Quantum dots are a kind of artificial atom: just a few nanometres in size and made of semiconductor materials, they can emit light of a specific colour or even single photons, which is important for quantum technologies. The discoverers and pioneers of the commercial production of quantum dots were awarded the Nobel Prize in Chemistry in 2023. In recent years, quantum dots made of perovskites have attracted particular attention. Perovskites belong to a class of materials that have a similar structure to the mineral perovskite (calcium titanate).Quantum dots made of such materials were produced for the first time by ETH Zurich in 2014. These Quantum dots made of perovskite nanocrystals can be mixed with liquids to form a dispersion, which makes them easy to process further. Moreover, their special optical properties make them shine more brightly than many other quantum dots. They can also be produced more cheaply, which makes them interesting for applications in displays, for instance.
A team of researchers led by Maksym Kovalenko at ETH Zurich and Empa, working in collaboration with their counterparts in Ukraine and the USA, have now demonstrated how these promising properties of perovskite quantum dots can be improved further. They used chemical methods for surface treatment and quantum mechanical effects that had never before been observed in perovskite quantum dots. The researchers recently published their results in two papers in the prestigious scientific journal Nature.
Unhappy atoms reduce brightnessBrightness is an important measure for quantum dots and is related to the number of photons the quantum dot emits per second. Quantum dots radiate photons of a specific colour (and hence frequency) after being excited, for example, by ultraviolet light of a higher frequency. This leads to the formation of an exciton consisting of an electron, which can now move more freely, and a hole - in other words, a missing electron - in the energetic band structure of the material. The excited electron can fall back to a lower energy state and thus recombine with the hole. If the energy released during this process is converted into a photon, the quantum dot emits light.
This doesn’t always work, however. "At the surface of the perovskite nanocrystals are ’unhappy’ atoms that are missing a neighbour in the crystal lattice," senior researcher Gabriele Raino explains. These edge atoms disturb the balance between positive and negative charge carriers inside the nanocrystal and can cause the energy released during a recombination to be converted into lattice vibrations instead of being emitted as light. As a result, the quantum dot "blinks", meaning that it doesn’t shine continuously.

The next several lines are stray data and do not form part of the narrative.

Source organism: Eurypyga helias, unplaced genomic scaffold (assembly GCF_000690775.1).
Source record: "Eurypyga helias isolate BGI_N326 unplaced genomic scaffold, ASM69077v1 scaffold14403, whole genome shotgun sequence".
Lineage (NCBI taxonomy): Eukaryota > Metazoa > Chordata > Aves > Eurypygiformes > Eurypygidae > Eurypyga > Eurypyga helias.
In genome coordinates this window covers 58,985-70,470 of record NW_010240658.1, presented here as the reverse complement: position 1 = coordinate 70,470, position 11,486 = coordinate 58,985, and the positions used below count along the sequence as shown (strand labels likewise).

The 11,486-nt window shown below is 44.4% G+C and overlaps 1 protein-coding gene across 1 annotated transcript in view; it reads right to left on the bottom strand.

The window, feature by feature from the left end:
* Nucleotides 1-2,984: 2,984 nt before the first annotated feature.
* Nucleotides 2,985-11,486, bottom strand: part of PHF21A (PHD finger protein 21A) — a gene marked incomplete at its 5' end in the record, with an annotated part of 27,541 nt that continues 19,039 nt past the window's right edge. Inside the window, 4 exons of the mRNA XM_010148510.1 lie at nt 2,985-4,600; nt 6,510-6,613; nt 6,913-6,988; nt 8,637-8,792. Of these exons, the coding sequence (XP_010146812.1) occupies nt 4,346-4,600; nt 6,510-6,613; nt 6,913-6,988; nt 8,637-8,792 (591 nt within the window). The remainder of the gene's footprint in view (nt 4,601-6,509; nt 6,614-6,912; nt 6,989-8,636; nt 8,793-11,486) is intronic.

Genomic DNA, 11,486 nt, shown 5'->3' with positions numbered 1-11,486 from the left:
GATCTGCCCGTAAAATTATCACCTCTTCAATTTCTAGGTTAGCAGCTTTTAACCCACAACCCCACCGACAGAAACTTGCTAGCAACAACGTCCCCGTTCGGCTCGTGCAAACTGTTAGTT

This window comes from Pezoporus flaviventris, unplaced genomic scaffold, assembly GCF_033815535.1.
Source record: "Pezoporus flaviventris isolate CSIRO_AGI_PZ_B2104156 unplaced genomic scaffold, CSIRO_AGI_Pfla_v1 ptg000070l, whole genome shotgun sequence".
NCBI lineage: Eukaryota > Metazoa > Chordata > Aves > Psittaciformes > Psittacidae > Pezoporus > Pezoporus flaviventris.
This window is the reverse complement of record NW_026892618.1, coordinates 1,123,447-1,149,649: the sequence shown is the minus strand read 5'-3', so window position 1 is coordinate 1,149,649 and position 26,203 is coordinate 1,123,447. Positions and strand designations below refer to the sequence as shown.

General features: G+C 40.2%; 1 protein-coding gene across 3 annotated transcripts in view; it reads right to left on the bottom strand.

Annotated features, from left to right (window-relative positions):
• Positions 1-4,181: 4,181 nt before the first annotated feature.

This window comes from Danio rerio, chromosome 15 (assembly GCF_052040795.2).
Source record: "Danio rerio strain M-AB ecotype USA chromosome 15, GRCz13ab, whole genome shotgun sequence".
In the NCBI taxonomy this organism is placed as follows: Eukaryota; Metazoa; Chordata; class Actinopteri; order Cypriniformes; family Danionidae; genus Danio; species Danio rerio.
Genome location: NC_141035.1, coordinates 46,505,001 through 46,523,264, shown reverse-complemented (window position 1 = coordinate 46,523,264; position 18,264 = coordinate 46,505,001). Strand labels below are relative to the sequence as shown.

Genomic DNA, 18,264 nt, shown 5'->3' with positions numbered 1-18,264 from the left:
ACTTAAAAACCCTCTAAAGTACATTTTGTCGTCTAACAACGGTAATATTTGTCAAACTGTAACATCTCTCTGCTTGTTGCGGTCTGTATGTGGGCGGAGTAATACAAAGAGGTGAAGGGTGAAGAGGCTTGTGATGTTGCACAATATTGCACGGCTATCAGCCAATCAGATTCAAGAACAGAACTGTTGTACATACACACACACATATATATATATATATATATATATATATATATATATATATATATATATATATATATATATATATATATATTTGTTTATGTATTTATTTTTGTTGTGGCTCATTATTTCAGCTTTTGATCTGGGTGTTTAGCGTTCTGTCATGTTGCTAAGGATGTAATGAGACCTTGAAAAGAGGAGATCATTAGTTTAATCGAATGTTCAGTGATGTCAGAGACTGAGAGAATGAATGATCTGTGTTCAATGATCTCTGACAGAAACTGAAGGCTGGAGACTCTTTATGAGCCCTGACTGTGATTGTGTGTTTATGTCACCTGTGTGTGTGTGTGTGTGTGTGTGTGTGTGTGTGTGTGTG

Protective coating made of phospholipidsTo prevent this from happening, Kovalenko and his team have developed tailor-made molecules known as phospholipids. "These phospholipids are very similar to the liposomes in which, for instance, the mRNA vaccine against the coronavirus is embedded in such a way as to make it stable in the bloodstream until it reaches the cells," Kovalenko explains. An important difference: the researchers optimised their molecules so that the polar, or electrically sensitive, part of the molecule latches on to the surface of the perovskite quantum dots and makes sure that the ’unhappy’ atoms are provided with a charge partner.
The nonpolar part of the phospholipid that protrudes on the outside also makes it possible to turn quantum dots into a dispersion inside non-aqueous solutions such as organic solvents. The lipid coating on the surface of the perovskite nanocrystals is also important for their structural stability, as Kovalenko emphasises: "This surface treatment is absolutely essentially for anything we might want to do with the quantum dots." So far, Kovalenko and his team have demonstrated the treatment for quantum dots made of lead halide perovskites, but it can also be easily adapted to other metal halide quantum dots.
Even brighter thanks to superradianceWith the lipid surface it was possible to reduce the blinking of the quantum dots to such an extent to emit a photon in 95 percent of electron-hole recombination events. To make the quantum dot even brighter, however, the researchers had to increase the speed of the recombination itself - and that requires quantum mechanics. An excited state, such as an exciton, decays when a dipole - positive and negative charges displace with respect to each other - interacts with the electromagnetic field of the vacuum. The larger the dipole, the faster the decay. One possibility of creating a larger dipole involves coherently coupling several smaller dipoles to each other. This can be compared to pendulum clocks that are mechanically connected and tick in step with each other after a certain length of time.
The researchers were able to show experimentally that the coherent coupling also works in perovskite quantum dots - with only a single exciton dipole that, through quantum mechanical effects, spreads out all over the volume of the quantum dot, thereby creating several copies of itself, as it were. The larger the quantum dot, the more copies can be created. These copies can bring about an effect known as superradiance, by which the exciton recombines much faster. The quantum dot is consequently also ready more quickly to take up a new exciton and can thus emit more photons per second, making it even brighter. An important detail to note is that the faster quantum dot continues to emit single photons (not several photons at once), which makes it suitable for quantum technologies.
The improved perovskite quantum dots are not only of interest for light production and displays, says Kovalenko, but also in other, less obvious fields. For instance, they could be used as light-activated catalysts in organic chemistry. Kovalenko is conducting research into such applications and several others, including within the framework of NCCR Catalysis.